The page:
The concept for the Centre’s educational activities was worked out by the guest director from Israel, Shalmi Barmore, in co-operation with Czech and foreign institutions, experienced lecturers, Judaists and teachers. Essential to the Centre’s foundation and continuing existence is also its financial security. The Jewish Museum received considerable financial support from several Jewish organisations - the Memorial Foundation for Jewish Culture, The Rich Foundation, The American Joint Distribution Committee and the Lauder S. Foundation. The activities of the Centre are being supported by the Israeli Foundation for the support of Jewish educational and cultural centres.
On the same day the Centre started functioning, the Information Technology Centre was also opened on its premises as a branch of the prominent non-governmental educational institution, World ORT Union. This organisation, represented at the opening by the director of the ORT educational programme Dr. Gideon Meyer, supplied the Centre with computers and, together with JOINT, provided further financial resources for equipment. This means that through the Jewish Museum the Czech Republic has become one of the more than 60 countries in which ORT operates.
A one-day international seminar was held in the Centre on 30 August, the second day of the 90th anniversary celebrations. Both the lay and the scientific public welcomed with great interest the presentations of Dr. Falk Wiesemann from the University of Dusseldorf, Professor Vladimír Sadek and Dr. Jiřina Šedinová, both from the Philosophy Department of the Charles University in Prague, Dr. Eva Kosáková and Dr. Arno Pařík from the Jewish Museum in Prague and the guest director of the Centre, Shalmi Barmore from Israel.

A current exhibition in the gallery of the Klaus Synagogue, running from September to the end of November 1996, offers visitors to the Jewish Museum the possibility of viewing a set of Torah curtains and mantles from the rich collection of the Jewish Museum. The textiles, remarkable for their interesting ornamental decoration, were produced to a high standard in professional workshops both in Vienna and in the Czech Lands.
The Museum contains over 2,400 Torah curtains and 4,200 Torah mantles, including rare textiles dating from the end of the 16th century. The largest part of the collection consists of textiles from the latter half of the 19th century and the beginning of the 20th century. These have been selected to form the present exhibition which includes synagogal textiles previously shown very rarely to the public.

The Jewish Museum would like to continue with its previously successful travelling exhibitions based on its collections, e.g., Precious Legacy, which was held at the end of the eighties in the US. A team of curators and other museum staff are presently intensively working on a selection of items from the collection, thus enabling museum visitors in New Zealand, Australia and Sweden to learn of the history of the Jewish community in the Czech Lands from the 16th to the early 20th century. The travelling exhibitions will include works of synagogal art - Torah curtains and mantles, various silver artefacts (Torah crowns and shields), rare manuscripts, items connected with the Sabbath and other Jewish holidays, objects documenting the everyday life of Jewish families. Among the exhibits are also included objects recalling the fate of Czech Jews during the second world war – e.g., drawings by Jewish artists and children imprisoned in the Terezín ghetto.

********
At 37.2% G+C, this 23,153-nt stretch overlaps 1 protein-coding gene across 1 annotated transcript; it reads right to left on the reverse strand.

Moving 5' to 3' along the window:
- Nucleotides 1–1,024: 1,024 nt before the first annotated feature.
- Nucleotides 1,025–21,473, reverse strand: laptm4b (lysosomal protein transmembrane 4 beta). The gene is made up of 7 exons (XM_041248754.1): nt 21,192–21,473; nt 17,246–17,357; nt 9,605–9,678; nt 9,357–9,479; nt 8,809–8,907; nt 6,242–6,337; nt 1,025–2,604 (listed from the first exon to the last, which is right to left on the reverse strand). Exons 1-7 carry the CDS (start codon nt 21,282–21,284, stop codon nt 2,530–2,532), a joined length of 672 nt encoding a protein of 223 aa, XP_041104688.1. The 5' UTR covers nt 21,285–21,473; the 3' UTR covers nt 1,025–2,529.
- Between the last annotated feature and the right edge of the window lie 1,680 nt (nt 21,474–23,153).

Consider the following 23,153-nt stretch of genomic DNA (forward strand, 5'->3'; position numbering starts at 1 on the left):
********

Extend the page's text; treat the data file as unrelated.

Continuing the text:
A smaller set of items (from the latter half of the 19th to first half of the 20th centuries) are also being prepared by the Jewish Museum in Prague for the Museum of Jewish Heritage in New York.

The Jewish Museum welcomes any financial donations to enable the purchase of scanning equipment (at a cost of 93,000 USD). This equipment is necessary for realising one of the aims of the project to computerise the collections - the creation of a comprehensive pictorial databank. With the help of the scanner the museum also intends to prepare a CD ROM of selected children’s drawings (about 500 drawings). The CD ROM will not only serve as a pictorial publication but above all will facilitate both the selection of drawings when preparing exhibitions abroad and also scholarly research.
Contact: Eva Adamová,
tel.: 0042/2/90005026,